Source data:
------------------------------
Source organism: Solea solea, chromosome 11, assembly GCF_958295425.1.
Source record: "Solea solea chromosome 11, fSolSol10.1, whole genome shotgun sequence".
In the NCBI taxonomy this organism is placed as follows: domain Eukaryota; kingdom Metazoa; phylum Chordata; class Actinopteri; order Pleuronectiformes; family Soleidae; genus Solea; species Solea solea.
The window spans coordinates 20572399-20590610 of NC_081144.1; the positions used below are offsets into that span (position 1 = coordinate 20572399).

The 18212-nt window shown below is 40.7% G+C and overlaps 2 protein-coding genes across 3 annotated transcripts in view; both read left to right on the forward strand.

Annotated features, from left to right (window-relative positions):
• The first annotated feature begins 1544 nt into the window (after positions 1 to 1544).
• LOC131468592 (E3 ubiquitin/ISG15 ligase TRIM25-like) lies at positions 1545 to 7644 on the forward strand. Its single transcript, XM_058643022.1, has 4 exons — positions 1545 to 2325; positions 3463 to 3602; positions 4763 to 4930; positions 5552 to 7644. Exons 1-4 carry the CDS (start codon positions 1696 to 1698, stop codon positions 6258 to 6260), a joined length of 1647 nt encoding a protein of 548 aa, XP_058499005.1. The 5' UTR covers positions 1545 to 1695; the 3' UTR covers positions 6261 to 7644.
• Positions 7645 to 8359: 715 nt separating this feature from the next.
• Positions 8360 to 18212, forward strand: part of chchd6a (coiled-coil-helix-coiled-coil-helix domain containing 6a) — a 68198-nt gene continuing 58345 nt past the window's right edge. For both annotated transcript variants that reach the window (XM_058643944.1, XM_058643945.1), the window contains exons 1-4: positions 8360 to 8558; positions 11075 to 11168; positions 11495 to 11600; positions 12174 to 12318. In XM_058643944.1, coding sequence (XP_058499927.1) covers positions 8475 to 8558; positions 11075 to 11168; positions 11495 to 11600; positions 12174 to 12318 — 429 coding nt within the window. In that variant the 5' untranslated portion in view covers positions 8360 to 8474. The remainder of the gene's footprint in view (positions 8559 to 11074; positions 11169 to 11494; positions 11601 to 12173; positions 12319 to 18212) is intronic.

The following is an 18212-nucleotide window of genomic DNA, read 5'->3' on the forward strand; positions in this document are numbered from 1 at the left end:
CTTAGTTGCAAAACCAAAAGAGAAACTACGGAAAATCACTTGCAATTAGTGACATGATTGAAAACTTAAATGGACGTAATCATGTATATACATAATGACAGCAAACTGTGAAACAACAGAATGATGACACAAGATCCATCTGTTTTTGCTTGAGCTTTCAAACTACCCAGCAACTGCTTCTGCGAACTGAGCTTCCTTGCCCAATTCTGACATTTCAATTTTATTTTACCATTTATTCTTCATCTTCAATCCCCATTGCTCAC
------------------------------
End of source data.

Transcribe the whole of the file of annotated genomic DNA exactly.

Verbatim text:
Source organism: Solea solea, chromosome 11, assembly GCF_958295425.1.
Source record: "Solea solea chromosome 11, fSolSol10.1, whole genome shotgun sequence".
In the NCBI taxonomy this organism is placed as follows: domain Eukaryota; kingdom Metazoa; phylum Chordata; class Actinopteri; order Pleuronectiformes; family Soleidae; genus Solea; species Solea solea.
The window spans coordinates 20572399-20590610 of NC_081144.1; the positions used below are offsets into that span (position 1 = coordinate 20572399).

The 18212-nt window shown below is 40.7% G+C and overlaps 2 protein-coding genes across 3 annotated transcripts in view; both read left to right on the forward strand.

Annotated features, from left to right (window-relative positions):
• The first annotated feature begins 1544 nt into the window (after positions 1 to 1544).
• LOC131468592 (E3 ubiquitin/ISG15 ligase TRIM25-like) lies at positions 1545 to 7644 on the forward strand. Its single transcript, XM_058643022.1, has 4 exons — positions 1545 to 2325; positions 3463 to 3602; positions 4763 to 4930; positions 5552 to 7644. Exons 1-4 carry the CDS (start codon positions 1696 to 1698, stop codon positions 6258 to 6260), a joined length of 1647 nt encoding a protein of 548 aa, XP_058499005.1. The 5' UTR covers positions 1545 to 1695; the 3' UTR covers positions 6261 to 7644.
• Positions 7645 to 8359: 715 nt separating this feature from the next.
• Positions 8360 to 18212, forward strand: part of chchd6a (coiled-coil-helix-coiled-coil-helix domain containing 6a) — a 68198-nt gene continuing 58345 nt past the window's right edge. For both annotated transcript variants that reach the window (XM_058643944.1, XM_058643945.1), the window contains exons 1-4: positions 8360 to 8558; positions 11075 to 11168; positions 11495 to 11600; positions 12174 to 12318. In XM_058643944.1, coding sequence (XP_058499927.1) covers positions 8475 to 8558; positions 11075 to 11168; positions 11495 to 11600; positions 12174 to 12318 — 429 coding nt within the window. In that variant the 5' untranslated portion in view covers positions 8360 to 8474. The remainder of the gene's footprint in view (positions 8559 to 11074; positions 11169 to 11494; positions 11601 to 12173; positions 12319 to 18212) is intronic.

The following is an 18212-nucleotide window of genomic DNA, read 5'->3' on the forward strand; positions in this document are numbered from 1 at the left end:
CTTAGTTGCAAAACCAAAAGAGAAACTACGGAAAATCACTTGCAATTAGTGACATGATTGAAAACTTAAATGGACGTAATCATGTATATACATAATGACAGCAAACTGTGAAACAACAGAATGATGACACAAGATCCATCTGTTTTTGCTTGAGCTTTCAAACTACCCAGCAACTGCTTCTGCGAACTGAGCTTCCTTGCCCAATTCTGACATTTCAATTTTATTTTACCATTTATTCTTCATCTTCAATCCCCATTGCTCAC